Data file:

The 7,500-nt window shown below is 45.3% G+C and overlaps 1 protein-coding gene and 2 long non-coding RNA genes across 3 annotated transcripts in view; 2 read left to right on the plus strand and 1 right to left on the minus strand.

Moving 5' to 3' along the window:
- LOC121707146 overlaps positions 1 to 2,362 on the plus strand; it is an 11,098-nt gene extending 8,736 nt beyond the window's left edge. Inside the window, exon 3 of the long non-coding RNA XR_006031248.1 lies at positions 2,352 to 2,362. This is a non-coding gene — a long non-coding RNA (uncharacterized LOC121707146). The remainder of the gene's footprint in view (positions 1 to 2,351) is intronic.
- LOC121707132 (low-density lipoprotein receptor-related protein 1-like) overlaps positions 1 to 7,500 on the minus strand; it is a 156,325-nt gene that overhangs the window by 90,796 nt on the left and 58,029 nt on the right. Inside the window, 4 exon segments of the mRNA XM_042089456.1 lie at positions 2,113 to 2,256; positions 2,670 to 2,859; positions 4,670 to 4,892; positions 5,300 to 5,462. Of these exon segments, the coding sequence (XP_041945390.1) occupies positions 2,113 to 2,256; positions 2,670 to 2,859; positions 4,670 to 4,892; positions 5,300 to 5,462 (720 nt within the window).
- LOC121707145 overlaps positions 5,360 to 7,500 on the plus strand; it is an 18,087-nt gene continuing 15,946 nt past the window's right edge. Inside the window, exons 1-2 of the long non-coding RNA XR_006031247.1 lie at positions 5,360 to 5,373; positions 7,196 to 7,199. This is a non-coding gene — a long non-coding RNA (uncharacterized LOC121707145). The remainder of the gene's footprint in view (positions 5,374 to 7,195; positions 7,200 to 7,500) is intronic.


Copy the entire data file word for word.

The 7,500-nt window shown below is 45.3% G+C and overlaps 1 protein-coding gene and 2 long non-coding RNA genes across 3 annotated transcripts in view; 2 read left to right on the plus strand and 1 right to left on the minus strand.

Moving 5' to 3' along the window:
- LOC121707146 overlaps positions 1 to 2,362 on the plus strand; it is an 11,098-nt gene extending 8,736 nt beyond the window's left edge. Inside the window, exon 3 of the long non-coding RNA XR_006031248.1 lies at positions 2,352 to 2,362. This is a non-coding gene — a long non-coding RNA (uncharacterized LOC121707146). The remainder of the gene's footprint in view (positions 1 to 2,351) is intronic.
- LOC121707132 (low-density lipoprotein receptor-related protein 1-like) overlaps positions 1 to 7,500 on the minus strand; it is a 156,325-nt gene that overhangs the window by 90,796 nt on the left and 58,029 nt on the right. Inside the window, 4 exon segments of the mRNA XM_042089456.1 lie at positions 2,113 to 2,256; positions 2,670 to 2,859; positions 4,670 to 4,892; positions 5,300 to 5,462. Of these exon segments, the coding sequence (XP_041945390.1) occupies positions 2,113 to 2,256; positions 2,670 to 2,859; positions 4,670 to 4,892; positions 5,300 to 5,462 (720 nt within the window).
- LOC121707145 overlaps positions 5,360 to 7,500 on the plus strand; it is an 18,087-nt gene continuing 15,946 nt past the window's right edge. Inside the window, exons 1-2 of the long non-coding RNA XR_006031247.1 lie at positions 5,360 to 5,373; positions 7,196 to 7,199. This is a non-coding gene — a long non-coding RNA (uncharacterized LOC121707145). The remainder of the gene's footprint in view (positions 5,374 to 7,195; positions 7,200 to 7,500) is intronic.